First Sunday of Advent

November 28/29, 2020

The season of Advent is upon us, and in today’s Gospel Jesus delivers a simple message through the pen of Saint Mark: “Be watchful! Be alert!” Christian stewards understand what Jesus meant when he said, “It’s like a man going away: He leaves his house and puts his servants in charge, each with his assigned task.” Good stewards realize that to each one a task is assigned by God. They have been set in a particular place and station in life, and have been gifted with unique relationships. How do we respond to the tasks or cultivate our relationships in a way that keeps us alert for the return of Christ?

Solemnity of Our Lord Jesus Christ, King of the Universe

November 21/22, 2020

In today’s Gospel, Saint Matthew offers a compelling vision of the end-time, when the people of all the nations are brought before the Lord to give an account of their lives and actions. Interestingly, the sheep, the righteous ones, are rewarded for having acted with love and compassion without having recognized the face of Christ in others. Good stewards recognize those in need of their care as gifts from God. They know that they are the instruments of Christ’s active, loving presence in the world. How will we treat others this week: our family members, neighbors, customers or strangers? What accounting will we make to the Lord for their care?

Saint Rose Philippine Duchesne: Stewardship Saint of the Month

Born in Grenoble, France, in 1769, Rose was the daughter of a prominent lawyer. She was educated in a convent school and entered religious life when she was 18 years old.

She eventually became a member of the Society of the Sacred Heart, and in 1815, at age 46, was directed to establish a convent in Paris. Sister Rose had heard a call to be a missionary since her youth.

She revealed a spiritual experience she had had during a night of adoration before the Blessed Sacrament on Holy Thursday: “I spent the entire night in the New World… carrying the Blessed Sacrament to all parts of the land… I had all my sacrifices to offer: a mother, sisters, family, my mountain!” At age 49, Sister Rose responded to the call.

In 1818, she was sent to the United States at the request of the bishop of the Louisiana territory who was looking for a congregation of educators. She arrived in New Orleans, and traveled north to St. Louis, then to nearby St. Charles, Missouri. There she established in a log cabin the first convent of the Society ever built outside of France. The small community, which included a boarding school for daughters of pioneers, faced many struggles including lack of funds and very cold winters. Sister Rose also had great difficulty learning English.

By 1828, however, after much prayer, work and perseverance, Sister Rose had established six schools. When Sister Rose was 72, a school for children of the Potawatomi tribe was opened at Sugar Creek, Kansas. Though many thought Rose too sick to go, the Jesuit head of the mission insisted: “She must come; she may not be able to do much work, but she will assure success to the mission by praying for us. Her very presence will draw down all manner of heavenly favors on the work.” Her long hours of prayer impelled the tribal leaders to name her, “Woman-Who-Prays-Always.” Sister Rose was with the Potawatomi tribe only one year, however, as her health could not sustain the rigors of village life.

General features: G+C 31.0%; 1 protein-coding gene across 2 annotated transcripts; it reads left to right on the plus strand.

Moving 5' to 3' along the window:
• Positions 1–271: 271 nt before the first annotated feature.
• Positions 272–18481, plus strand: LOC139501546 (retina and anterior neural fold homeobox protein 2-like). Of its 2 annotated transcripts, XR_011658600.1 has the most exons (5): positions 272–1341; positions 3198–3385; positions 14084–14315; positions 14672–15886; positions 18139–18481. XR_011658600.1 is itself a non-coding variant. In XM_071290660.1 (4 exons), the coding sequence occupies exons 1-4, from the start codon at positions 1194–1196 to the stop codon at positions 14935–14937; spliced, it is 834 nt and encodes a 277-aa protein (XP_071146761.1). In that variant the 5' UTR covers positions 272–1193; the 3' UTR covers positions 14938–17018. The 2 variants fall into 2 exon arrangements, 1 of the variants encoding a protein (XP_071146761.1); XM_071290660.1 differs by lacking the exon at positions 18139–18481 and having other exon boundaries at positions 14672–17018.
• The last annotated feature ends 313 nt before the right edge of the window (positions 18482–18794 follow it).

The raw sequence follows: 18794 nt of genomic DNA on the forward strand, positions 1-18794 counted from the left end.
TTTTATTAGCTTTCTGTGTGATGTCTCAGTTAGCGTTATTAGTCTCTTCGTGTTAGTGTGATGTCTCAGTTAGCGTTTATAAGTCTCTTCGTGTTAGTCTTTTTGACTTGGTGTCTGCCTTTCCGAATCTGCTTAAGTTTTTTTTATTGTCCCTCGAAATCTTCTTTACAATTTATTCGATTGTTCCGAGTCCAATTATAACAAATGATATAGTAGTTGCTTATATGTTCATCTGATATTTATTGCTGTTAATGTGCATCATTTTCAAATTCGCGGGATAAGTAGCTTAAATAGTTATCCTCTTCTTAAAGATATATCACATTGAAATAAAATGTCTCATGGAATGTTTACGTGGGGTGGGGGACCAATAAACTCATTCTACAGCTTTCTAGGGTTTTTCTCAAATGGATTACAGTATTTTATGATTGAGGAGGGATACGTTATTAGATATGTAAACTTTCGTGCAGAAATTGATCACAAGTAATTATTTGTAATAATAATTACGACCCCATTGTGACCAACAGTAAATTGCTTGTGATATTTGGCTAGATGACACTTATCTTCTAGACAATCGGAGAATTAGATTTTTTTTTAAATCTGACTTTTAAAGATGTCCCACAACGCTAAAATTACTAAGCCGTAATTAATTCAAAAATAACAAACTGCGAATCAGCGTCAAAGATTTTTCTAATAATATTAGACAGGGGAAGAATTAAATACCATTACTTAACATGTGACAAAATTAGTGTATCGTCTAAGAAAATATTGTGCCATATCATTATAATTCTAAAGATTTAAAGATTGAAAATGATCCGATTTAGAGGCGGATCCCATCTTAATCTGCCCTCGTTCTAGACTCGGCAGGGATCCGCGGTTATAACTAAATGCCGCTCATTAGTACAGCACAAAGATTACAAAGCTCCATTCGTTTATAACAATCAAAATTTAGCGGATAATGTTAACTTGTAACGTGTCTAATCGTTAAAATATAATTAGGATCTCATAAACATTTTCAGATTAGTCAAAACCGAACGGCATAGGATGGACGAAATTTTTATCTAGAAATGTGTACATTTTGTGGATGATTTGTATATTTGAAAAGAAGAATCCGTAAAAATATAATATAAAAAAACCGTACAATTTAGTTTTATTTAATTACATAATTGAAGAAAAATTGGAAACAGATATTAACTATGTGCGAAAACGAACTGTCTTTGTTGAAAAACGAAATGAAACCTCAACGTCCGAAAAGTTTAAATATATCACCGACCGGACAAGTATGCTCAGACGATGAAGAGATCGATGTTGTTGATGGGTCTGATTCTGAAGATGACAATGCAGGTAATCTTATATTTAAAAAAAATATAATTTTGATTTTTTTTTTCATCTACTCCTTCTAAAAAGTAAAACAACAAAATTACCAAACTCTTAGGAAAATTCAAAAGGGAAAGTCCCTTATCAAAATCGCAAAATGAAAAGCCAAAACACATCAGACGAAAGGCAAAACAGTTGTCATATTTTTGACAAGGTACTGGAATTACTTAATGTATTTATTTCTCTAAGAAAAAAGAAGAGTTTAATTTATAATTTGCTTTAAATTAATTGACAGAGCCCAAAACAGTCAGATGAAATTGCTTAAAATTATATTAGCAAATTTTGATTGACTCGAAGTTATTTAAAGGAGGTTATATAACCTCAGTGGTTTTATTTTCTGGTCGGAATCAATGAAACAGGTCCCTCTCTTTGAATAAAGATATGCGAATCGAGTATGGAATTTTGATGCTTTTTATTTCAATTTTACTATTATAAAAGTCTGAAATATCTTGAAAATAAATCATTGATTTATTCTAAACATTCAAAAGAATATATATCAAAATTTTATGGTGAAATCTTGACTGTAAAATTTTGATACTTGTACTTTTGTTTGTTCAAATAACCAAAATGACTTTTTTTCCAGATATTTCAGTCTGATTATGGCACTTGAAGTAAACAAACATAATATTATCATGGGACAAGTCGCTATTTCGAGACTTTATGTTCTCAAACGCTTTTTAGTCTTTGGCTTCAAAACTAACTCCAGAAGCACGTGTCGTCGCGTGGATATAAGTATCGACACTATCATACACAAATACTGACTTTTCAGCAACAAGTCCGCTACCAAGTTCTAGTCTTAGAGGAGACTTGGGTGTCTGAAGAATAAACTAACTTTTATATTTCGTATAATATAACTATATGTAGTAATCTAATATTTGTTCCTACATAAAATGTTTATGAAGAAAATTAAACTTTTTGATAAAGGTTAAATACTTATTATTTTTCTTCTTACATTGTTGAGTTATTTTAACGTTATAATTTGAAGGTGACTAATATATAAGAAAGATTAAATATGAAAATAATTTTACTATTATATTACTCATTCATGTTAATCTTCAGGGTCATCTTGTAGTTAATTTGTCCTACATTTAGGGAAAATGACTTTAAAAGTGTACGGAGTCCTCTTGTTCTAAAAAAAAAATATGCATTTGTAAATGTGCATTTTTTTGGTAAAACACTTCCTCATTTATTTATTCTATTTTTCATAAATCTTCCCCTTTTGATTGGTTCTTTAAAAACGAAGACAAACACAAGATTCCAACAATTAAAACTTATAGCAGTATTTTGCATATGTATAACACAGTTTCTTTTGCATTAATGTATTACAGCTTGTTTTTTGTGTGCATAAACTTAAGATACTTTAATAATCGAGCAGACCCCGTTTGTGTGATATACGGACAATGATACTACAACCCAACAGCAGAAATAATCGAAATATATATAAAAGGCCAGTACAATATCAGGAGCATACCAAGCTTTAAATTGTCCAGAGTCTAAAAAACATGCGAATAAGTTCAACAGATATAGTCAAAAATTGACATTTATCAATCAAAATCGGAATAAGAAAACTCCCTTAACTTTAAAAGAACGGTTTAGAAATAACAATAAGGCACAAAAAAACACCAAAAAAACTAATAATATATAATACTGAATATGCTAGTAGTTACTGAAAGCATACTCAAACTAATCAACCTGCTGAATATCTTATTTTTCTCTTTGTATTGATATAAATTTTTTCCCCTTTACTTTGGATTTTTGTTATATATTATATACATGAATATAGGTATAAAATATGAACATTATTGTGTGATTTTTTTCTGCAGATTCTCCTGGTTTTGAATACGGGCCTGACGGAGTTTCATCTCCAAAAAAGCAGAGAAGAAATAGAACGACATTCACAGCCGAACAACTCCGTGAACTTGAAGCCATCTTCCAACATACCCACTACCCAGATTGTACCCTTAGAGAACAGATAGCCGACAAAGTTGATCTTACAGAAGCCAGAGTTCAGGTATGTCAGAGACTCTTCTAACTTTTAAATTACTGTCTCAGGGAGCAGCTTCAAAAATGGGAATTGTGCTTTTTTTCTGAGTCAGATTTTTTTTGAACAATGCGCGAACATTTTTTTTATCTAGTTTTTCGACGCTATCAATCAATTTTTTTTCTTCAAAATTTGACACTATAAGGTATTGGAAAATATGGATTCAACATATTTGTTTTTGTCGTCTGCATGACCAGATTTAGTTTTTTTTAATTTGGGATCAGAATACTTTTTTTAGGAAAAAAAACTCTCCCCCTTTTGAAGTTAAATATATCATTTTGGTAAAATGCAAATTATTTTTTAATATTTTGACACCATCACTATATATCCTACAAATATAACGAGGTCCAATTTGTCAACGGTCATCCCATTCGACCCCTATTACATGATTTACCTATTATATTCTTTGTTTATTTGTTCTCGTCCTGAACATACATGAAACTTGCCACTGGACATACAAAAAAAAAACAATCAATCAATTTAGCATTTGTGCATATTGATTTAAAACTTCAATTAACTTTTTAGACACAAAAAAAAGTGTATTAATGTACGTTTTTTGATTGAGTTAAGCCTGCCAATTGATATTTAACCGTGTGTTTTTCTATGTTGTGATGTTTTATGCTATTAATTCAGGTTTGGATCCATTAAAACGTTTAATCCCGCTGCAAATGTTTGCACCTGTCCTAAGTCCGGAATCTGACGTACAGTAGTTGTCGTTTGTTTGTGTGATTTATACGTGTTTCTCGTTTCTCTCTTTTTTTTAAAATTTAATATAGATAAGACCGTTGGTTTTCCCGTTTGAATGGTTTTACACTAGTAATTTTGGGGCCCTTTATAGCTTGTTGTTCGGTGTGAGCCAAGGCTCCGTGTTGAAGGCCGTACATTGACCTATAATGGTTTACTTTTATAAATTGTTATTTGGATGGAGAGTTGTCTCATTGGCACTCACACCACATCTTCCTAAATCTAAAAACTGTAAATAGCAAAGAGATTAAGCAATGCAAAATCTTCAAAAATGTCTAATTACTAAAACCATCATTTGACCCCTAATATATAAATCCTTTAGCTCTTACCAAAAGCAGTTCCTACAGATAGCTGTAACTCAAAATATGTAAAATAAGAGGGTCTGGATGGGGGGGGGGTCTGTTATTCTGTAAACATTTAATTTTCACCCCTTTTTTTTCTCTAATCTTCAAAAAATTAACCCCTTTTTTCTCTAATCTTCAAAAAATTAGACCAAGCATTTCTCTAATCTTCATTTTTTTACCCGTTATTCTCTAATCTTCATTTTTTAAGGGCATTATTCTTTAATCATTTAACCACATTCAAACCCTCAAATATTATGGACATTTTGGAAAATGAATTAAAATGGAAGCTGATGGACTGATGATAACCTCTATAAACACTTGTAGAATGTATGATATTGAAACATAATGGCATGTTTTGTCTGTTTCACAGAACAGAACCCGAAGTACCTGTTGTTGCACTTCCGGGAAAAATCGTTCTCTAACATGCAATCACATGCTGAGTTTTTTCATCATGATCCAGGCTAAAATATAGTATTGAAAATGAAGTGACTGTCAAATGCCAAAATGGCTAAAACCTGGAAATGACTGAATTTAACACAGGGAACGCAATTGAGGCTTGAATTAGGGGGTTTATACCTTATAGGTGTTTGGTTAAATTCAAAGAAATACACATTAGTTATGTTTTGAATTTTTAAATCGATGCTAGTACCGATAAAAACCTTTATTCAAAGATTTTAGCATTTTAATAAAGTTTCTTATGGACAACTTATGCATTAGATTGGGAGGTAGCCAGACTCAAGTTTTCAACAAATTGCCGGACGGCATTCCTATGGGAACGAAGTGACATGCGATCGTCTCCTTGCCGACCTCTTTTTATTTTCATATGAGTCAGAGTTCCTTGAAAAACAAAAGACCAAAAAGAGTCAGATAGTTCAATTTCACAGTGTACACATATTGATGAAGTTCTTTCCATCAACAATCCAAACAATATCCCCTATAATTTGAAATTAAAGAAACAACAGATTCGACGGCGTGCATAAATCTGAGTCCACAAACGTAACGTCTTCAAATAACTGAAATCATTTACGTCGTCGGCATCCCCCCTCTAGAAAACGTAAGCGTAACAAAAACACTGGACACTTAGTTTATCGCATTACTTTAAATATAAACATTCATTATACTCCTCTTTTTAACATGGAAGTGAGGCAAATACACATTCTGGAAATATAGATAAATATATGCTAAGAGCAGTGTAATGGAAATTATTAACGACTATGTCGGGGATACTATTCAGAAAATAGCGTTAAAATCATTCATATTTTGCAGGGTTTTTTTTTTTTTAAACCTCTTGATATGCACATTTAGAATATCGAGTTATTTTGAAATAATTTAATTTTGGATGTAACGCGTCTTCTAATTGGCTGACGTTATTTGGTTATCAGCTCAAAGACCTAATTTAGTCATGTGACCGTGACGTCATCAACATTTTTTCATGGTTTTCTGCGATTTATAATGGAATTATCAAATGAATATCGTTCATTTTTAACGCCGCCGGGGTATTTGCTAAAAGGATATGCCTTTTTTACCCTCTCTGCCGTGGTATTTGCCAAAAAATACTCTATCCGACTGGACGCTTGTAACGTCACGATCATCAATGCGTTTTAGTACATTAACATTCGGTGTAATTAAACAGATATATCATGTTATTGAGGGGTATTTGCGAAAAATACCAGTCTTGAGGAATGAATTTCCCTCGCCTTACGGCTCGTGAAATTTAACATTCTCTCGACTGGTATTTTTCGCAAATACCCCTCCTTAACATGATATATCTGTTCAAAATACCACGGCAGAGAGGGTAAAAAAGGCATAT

In July 1842, she returned to St. Charles where she would spend the last ten years of her life. She died on November 18, 1852, at the age of 83. She was canonized in 1988 by Saint John Paul II. Her feast day is November 18.

Thirty-Third Sunday in Ordinary Time

November 14/15, 2020

In today’s Gospel, Jesus delivers the parable of the talents; using the example of money rather than abilities or skills. It’s a story about investments, risks and returns. Stewards understand that God has given them an abundance of spiritual gifts. They know God doesn’t want them to simply receive these blessings and bury them in fear, but to multiply them; to use these gifts to serve Him and others; to spread Christ’s Good News; to go and make disciples of others. Good stewards invest what God has given them in the service of others and are prepared to render an account when the Lord returns. Reflect this week on how you are returning your own God-given gifts back to God with increase.

Transform November into a Month of Thanksgiving

Very soon Americans will celebrate the Thanksgiving holidays. Even during these uncertain times, we will have the urge to gather for sumptuous meals highlighted by turkey and pumpkin pie, traveling to and from the ancestral home, enjoying family, feasting on leftovers and perhaps even watching football.

For many of us, Thanksgiving Day is so full of activity that there is a tendency to forget what’s at the heart of Thanksgiving, offering our thanks to God for the many gifts that have been bestowed upon us. Although sometimes the reason for the holiday is forgotten in our secular culture today, good stewards of their life and faith recognize that Thanksgiving should be directed primarily in God’s direction.

Because the “busyness” of Thanksgiving Day can easily distract us from slowing down to a pace more suitable to adequately expressing our gratitude to God, perhaps this November we might allow Thanksgiving to permeate our lives for more than just a day. How about the entire month?

Expressing gratitude is at the heart of good stewardship. So, let’s dedicate a little time each day in November to giving thanks for our blessings. Begin with Sunday, November 1 and Monday, November 2, All Saints Day and All Souls Day. Spend a few minutes each of those days thanking God for all the people in your life who have gone before you. Then, each day thereafter, set aside a few minutes to remember all that God has given you and say “Thank you.”

Take part of a day and walk or hike down a woodland path. Express your gratitude for the beauty of God’s autumn creation.

Take a minute each day to thank the people in your life who matter to you. Tell them you’re thankful for them.